Brits conduct steel storm onto range
by 2Lt. Alexis Mersch
First published in SFOR Informer #47, October 28, 1998
Glamoc - A few kilometres down range, six Challenger 1 Main Battle Tanks suddenly open fire. Suddenly, six others rush and spit fire at their targets. The second firing day of the annual exercise of the B Squadron of the Queens Royal Lancers (QRL) has just begun.
Near Glamoc, a town in the south of Multinational Division South-West, is the largest firing range in Theatre. From October 5-9, the QRL conducted its training. The Royal Horse Artillery (RHA), based in Glamoc, and the Light Dragoons (LD), based in Mrkonjic Grad, were also participating in the exercise, respectively firing 155 mm rounds from their AS 90s, and 30 mm rounds from their Scimitar armoured reconnaissance vehicles.
Four Troop, C squadron and 3 troop, D squadron of the LD started the exercise in the morning, by sending eight Scimitars down range for recce firing. "Unfortunately, we have to follow the truck lines because of the mine threat. In a normal situation, we would have been jumping from one position to another," a Scimitar driver said.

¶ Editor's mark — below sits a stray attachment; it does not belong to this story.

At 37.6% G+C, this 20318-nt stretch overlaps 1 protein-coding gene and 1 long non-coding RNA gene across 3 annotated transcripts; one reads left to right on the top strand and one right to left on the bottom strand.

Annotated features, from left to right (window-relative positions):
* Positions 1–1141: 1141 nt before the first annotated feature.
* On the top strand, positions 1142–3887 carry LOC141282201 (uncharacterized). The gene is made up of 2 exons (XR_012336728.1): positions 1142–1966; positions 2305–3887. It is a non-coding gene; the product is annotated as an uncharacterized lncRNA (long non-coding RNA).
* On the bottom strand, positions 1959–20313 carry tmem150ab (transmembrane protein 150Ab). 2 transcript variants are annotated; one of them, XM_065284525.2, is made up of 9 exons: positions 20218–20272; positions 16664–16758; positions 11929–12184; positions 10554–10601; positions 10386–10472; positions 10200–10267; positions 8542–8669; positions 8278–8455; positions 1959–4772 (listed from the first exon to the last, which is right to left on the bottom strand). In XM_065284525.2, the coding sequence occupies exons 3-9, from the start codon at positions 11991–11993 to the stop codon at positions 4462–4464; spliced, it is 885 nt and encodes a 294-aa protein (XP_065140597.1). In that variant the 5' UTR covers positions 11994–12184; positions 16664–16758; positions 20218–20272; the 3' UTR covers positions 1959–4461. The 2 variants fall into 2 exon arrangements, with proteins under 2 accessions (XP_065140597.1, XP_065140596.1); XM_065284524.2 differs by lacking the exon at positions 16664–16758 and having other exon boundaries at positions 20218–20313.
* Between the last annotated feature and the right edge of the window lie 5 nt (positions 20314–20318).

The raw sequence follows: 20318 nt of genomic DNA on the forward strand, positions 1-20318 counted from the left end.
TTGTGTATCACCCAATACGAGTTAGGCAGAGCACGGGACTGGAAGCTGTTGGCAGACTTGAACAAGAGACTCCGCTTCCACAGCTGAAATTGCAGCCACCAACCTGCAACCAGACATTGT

With three recce firings completed, the exercise employed fire support from two groups of Challenger 1 and three AS 90 of B battery of the RHA.
The AS 90s were commanded by Lt. Hayley May, from New Zealand. "It is a very good experience for us to be here. We can fire the same pieces of equipment here, we have at home, at the 16 Field Regiment, of the Royal New Zealand Artillery," she said.
On the field, forward observers from the RHA are "the eyes on the ground for the H.Q.," said Sgt Marc Ibbotson. Deployed in a Saxon transmission APC, they provide information to the H.Q. based in Glamoc, and to the troops on the field. "We would normally be on foot, with the infantry. But, here we need to adapt to our environment," he continued.
Two Hornets also participated in the exercise. They worked closely with a forward air control (FAC) team, to enhance their target acquisition skills. The team is comprised of a Forward Air Controller (FAC), and a Spartan team, trained in signals and laser target marking. "We find and illuminate the target on the range. The plane is equipped with a laser spot tracker that indicates the target on a screen," explained Capt. James Clare.
In just a few hours, a LIVEX had been successfully completed, which marked an end to a week-long annual troop test exercise.